A North Carolina legislative panel heard a mostly positive assessment Wednesday on the impacts of a quality pre-k education, with most education experts touting pre-k services as a major boon for students.
“We have a long way to go,” said John Pruett, director of the Office of Early Learning in the N.C. Department of Public Instruction. “There’s a lot of work to do but the state has tremendous opportunities in front of it, if that’s the direction the state wants to take.”
Multiple states launched public pre-k programs in recent years, and in North Carolina, at least one county is considering rolling out publicly funded pre-k too.
Pruett, who helms a DPI office aimed at promoting early childhood education, told members of the House Select Committee on Education Strategy and Practices Wednesday that most studies show a strong pre-k education yields higher test scores, improved graduation rates, reduced behavioral problems and, ultimately, higher earnings.
And pre-k could benefit the state’s at-risk children the most, he said, pointing out the program can help to lessen the achievement gap for low-income children in both reading and math testing.
Experts offered some caveats however, pointing out some studies have shown eventual convergence of test scores between students who attended pre-k and those who did not, the so-called “fadeout” effect.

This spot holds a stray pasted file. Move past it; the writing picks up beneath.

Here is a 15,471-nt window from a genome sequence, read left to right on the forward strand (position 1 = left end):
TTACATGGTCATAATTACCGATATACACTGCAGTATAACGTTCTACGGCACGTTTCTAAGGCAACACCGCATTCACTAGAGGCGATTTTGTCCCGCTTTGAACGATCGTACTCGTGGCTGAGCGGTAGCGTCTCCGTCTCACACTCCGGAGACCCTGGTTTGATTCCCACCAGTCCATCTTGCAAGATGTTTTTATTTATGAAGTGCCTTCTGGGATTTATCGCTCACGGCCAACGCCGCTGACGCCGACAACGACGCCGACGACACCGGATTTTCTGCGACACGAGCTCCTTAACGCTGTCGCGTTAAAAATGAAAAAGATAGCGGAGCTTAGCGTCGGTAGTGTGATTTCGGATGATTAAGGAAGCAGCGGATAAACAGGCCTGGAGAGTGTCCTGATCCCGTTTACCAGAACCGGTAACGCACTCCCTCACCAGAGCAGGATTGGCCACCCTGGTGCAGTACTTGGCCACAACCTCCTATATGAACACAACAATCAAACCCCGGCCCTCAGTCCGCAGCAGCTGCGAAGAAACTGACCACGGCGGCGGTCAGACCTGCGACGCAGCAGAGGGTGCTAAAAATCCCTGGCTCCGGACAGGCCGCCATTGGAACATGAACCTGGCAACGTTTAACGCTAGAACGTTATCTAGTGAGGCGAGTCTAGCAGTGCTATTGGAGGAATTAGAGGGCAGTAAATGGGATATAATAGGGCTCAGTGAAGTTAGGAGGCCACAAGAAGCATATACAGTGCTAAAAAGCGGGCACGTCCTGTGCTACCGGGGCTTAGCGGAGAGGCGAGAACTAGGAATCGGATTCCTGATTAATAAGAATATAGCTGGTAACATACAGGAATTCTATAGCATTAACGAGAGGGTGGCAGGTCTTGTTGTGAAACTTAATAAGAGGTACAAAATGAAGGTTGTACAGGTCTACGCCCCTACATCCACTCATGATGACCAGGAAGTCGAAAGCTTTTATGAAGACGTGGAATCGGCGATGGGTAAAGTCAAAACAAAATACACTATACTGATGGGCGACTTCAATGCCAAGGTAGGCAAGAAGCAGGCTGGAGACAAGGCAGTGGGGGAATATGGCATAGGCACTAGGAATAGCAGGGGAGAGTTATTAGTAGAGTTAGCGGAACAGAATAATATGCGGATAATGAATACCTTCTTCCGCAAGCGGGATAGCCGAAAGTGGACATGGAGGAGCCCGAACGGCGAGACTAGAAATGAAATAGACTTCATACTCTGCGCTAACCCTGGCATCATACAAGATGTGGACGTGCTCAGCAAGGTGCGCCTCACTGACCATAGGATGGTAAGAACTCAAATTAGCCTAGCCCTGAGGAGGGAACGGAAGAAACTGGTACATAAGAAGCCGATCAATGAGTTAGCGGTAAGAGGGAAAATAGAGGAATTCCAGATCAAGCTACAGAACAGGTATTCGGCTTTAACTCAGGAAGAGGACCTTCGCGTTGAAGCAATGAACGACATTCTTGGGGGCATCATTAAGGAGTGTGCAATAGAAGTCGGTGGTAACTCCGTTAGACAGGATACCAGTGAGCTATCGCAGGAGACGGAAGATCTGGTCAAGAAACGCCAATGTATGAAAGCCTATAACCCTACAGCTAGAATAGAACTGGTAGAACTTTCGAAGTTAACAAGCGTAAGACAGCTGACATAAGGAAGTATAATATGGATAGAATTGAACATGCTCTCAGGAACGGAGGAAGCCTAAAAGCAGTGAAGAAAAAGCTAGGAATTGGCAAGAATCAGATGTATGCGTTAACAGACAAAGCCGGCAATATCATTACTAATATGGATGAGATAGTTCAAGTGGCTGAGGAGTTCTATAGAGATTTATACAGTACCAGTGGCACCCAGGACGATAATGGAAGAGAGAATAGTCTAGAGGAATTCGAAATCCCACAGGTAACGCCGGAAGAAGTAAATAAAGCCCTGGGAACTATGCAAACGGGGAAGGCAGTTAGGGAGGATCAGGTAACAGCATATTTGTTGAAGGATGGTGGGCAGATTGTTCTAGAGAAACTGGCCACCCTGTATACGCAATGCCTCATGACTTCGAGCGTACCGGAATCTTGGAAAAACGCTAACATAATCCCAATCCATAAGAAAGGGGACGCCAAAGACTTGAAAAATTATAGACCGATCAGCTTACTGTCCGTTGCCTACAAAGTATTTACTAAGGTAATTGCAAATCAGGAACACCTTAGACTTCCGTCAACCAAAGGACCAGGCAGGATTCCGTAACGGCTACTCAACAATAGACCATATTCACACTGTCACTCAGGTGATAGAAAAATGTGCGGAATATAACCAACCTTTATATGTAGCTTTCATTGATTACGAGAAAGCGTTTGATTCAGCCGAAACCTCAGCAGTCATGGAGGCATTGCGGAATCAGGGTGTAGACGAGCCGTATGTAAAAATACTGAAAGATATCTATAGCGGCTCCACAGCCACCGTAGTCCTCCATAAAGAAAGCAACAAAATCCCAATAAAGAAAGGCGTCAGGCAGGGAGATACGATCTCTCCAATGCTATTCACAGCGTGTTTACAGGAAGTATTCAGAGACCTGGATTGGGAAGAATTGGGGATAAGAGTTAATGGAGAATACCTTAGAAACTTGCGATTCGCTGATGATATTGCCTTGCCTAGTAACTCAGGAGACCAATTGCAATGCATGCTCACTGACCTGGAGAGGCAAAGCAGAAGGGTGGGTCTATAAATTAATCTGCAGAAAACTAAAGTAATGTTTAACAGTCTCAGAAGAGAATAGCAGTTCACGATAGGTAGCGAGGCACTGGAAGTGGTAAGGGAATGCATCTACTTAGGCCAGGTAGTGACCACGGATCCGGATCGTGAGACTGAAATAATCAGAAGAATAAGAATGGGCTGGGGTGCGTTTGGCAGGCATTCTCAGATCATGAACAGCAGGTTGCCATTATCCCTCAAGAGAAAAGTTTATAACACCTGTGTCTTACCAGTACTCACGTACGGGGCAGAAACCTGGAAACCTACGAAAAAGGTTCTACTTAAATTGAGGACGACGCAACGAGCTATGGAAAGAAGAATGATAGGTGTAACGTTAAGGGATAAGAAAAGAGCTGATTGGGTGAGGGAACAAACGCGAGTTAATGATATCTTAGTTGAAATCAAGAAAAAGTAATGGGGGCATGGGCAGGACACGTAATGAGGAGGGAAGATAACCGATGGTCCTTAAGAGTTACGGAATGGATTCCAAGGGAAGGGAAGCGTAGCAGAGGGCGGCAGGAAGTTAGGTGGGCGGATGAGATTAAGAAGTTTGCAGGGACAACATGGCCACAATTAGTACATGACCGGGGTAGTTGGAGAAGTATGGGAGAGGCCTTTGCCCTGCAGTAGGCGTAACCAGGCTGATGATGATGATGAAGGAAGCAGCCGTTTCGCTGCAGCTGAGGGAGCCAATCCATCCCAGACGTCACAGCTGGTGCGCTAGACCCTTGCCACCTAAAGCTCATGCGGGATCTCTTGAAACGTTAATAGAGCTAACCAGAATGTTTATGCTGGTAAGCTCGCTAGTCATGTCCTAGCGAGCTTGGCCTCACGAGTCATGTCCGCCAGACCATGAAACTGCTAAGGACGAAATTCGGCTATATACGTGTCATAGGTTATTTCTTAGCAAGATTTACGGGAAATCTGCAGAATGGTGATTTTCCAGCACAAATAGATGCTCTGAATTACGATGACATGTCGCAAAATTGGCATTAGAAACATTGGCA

Indeed, at least one skeptic suggested the data isn’t there yet to support a major ramp-up of pre-k in the state.
Vanderbilt University’s Mark Lipsey presented the findings Wednesday of his 2015 study, which found that Tennessee’s state-run pre-k program—which has helped pay for thousands of low-income children to attend pre-k in the last decade—has yielded questionable results.
While pre-k students initially scored higher than their peers, by the age of 6, their test scores were identical. And, by the age of 7, the pre-k children were actually scoring lower, Lipsey found.
Many responded to that controversial study by pointing out that it contrasts with most of the pre-k research in recent decades.
“I’ve been accused of hating children,” Lipsey said Wednesday. “But we have to figure out what accomplishes the goal. We can’t assume with a lack of evidence.”
However, Pruett told legislators that he believes the state must work to align the pre-k curriculum with that of the early school grades, in order to maintain the academic gains and combat “fadeout.”
Joan Lord, vice president of the Southern Regional Education Board, a compact of education experts in the southwest U.S., told legislators that North Carolina’s focus should mostly be on access to pre-k services.
Only about 40 percent of the state’s 3-year-olds and 4-year-olds attend pre-k in North Carolina today, which is a relatively low number in the U.S.
Lord also pointed out that it is “affluent” children who are more likely to use the services.